ORDER DISMISSING AMENDED COMPLAINT; ORDER DENYING AS MOOT APPLICATION TO PROCEED IN FORMA PAUPERIS
Susan Oki Mollway, Chief United States District Judge
On April 9, 2015, this court screened Plaintiff Eileen Shavelson’s Complaint pursuant to 28 U.S.C. §§ 1915(e)(2) and 1915A(b)(1) and determined that it failed to demonstrate jurisdiction in this court. See ECF No. 23. The Complaint was dismissed with leave to amend. See id.
On April 20, 2015, Shavelson filed an Amended Complaint, along with an Application to Proceed in District Court Without Prepaying Fees or Costs (the “IFP Application”). See ECF Nos. 24, 26. The court has screened Shavelson’s Amended Complaint pursuant to 28 U.S.C. §§ 1915(e)(2) and 1915A(b)(1) and determined that Shavelson again fails to demonstrate that this court has jurisdiction over her claims. Accordingly, the court dismisses the Amended Complaint, rendering the IFP Application moot. The court grants Shavelson leave to file a Second Amended Complaint.
To proceed in forma pauperis, Shavelson must demonstrate that she is unable to prepay the court fees, and that her complaint sufficiently pleads claims. See Lopez v. Smith, 203 F.3d 1122, 1129 (9th Cir. 2000).
The court therefore screens a complaint to see whether it is (1) frivolous or malicious; (2) fails to state a claim on which relief may be granted; or (3) seeks monetary relief against a defendant who is immune from such relief. See 28 U.S.C. § 1915(e)(2).
This court’s screening of Shavelson’s Amended Complaint indicates that it must be dismissed. Shavelson’s allegations fail to provide a basis for this court to exercise jurisdiction.
Although Shavelson asserts that this court has diversity jurisdiction, Shavelson fails to demonstrate that the parties in this case are diverse.
Diversity jurisdiction exists when “the matter in controversy exceeds the sum or value of $75, 000” and is between “citizens of different States.” 28 U.S.C. § 1332. A natural person’s state citizenship is “determined by her state of domicile, not her state of residence.” Kanter v. Warner-Lambert Co., 265 F.3d 853, 857 (9th Cir. 2001). A person is domiciled “where he or she has established a fixed habitation or abode in a particular place, and intends to remain there permanently or indefinitely.” Lew v. Moss, 797 F.2d 747, 749-50 (9th Cir. 1986) (internal quotation marks and brackets omitted).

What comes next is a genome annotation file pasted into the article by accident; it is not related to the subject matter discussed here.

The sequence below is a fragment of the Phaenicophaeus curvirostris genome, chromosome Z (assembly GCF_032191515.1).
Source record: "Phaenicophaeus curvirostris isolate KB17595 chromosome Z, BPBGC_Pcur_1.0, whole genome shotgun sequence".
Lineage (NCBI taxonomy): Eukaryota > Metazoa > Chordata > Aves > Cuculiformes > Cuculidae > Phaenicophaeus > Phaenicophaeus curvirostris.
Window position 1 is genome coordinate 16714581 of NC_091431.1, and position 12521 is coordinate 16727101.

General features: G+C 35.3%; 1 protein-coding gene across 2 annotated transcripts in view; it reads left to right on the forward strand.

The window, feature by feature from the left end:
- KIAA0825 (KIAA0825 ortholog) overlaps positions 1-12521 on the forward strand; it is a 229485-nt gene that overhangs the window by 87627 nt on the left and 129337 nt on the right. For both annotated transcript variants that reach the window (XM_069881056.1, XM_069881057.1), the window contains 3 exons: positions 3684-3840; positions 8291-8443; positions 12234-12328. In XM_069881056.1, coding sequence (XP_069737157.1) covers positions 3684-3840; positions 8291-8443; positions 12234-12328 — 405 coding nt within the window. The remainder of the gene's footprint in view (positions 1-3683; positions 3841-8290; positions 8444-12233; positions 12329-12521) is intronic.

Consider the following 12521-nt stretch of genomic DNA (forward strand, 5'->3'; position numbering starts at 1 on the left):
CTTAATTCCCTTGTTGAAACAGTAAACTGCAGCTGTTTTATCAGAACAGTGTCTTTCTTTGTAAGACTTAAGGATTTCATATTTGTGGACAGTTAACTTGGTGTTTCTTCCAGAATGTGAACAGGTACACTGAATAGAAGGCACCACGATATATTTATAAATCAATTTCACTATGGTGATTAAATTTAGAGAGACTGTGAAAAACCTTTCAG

Shavelson says that her citizenship is diverse from that of the Kauai Police Department and Nick Courson, a Deputy County Attorney, because she “has been residing in [Washington] state since June of 2013, which makes her officially a resident of the state of Washington.” ECF No. 24, PageID # 50. While Shavelson may have established a fixed habitation or abode in Washington State, she has not demonstrated that she intends to remain there permanently or indefinitely, such that she would be considered a citizen of Washington State. Instead, the Amended Complaint indicates an intent to return to Hawaii. It states that “for reasons of personal safety and finances, [Shavelson] is unable to return (and has not since returned, ) to the state of Hawaii until these issues at hand in court are resolved.” Id. Because Shavelson has not demonstrated that this case is between citizens of different states, she has failed to establish the existence of diversity jurisdiction.
The court nevertheless has subject matter jurisdiction if Shavelson asserts a federal question. She alleges that “[o]bstruction of Justice [under 18 U.S.C. § 1505] is a federal offense of which Plaintiff is charging KPD with.” ECF No. 24, PageID # 50. However, Shavelson presents no authority suggesting that she has a private right of action under 18 U.S.C. § 1505, a federal criminal statute. See Boisjoly v. Morton Thiokol, Inc., 706 F.Supp. 795, 806 (D. Utah 1988) (no private right of action under 18 U.S.C. § 1505). That is, only federal prosecutors acting on behalf of the United States may file § 1505 charges. Absent such a private right of action, Shavelson cannot sustain a claim against Defendants under 18 U.S.C. § 1505 and cannot use that claim as a basis for federal question jurisdiction. If she has a civil claim arising out of an alleged obstruction of justice, it must raise a claim under some other federal law if that claim is to confer jurisdiction on this court.
When this court screened Shavelson’s initial Complaint, it noted that it appeared Shavelson was trying to plead a claim of race or sex discrimination against the Kauai Police Department, but that the allegations in the Complaint did not provide enough facts to allow this court to make out a federal discrimination claim. Shavelson’s Amended Complaint continues to fail to plead a federal discrimination claim. Instead, Shavelson now appears to be saying that she is not asserting actual discrimination by the Kauai Police Department at all. Shavelson says that “[d]iscrimination is more of an underlying cause of the negligent actions of the [Kauai Police Department], than a direct action to which Plaintiff can prove motivated the officers in this case at this time.” ECF No. 24, PageID # 51. ...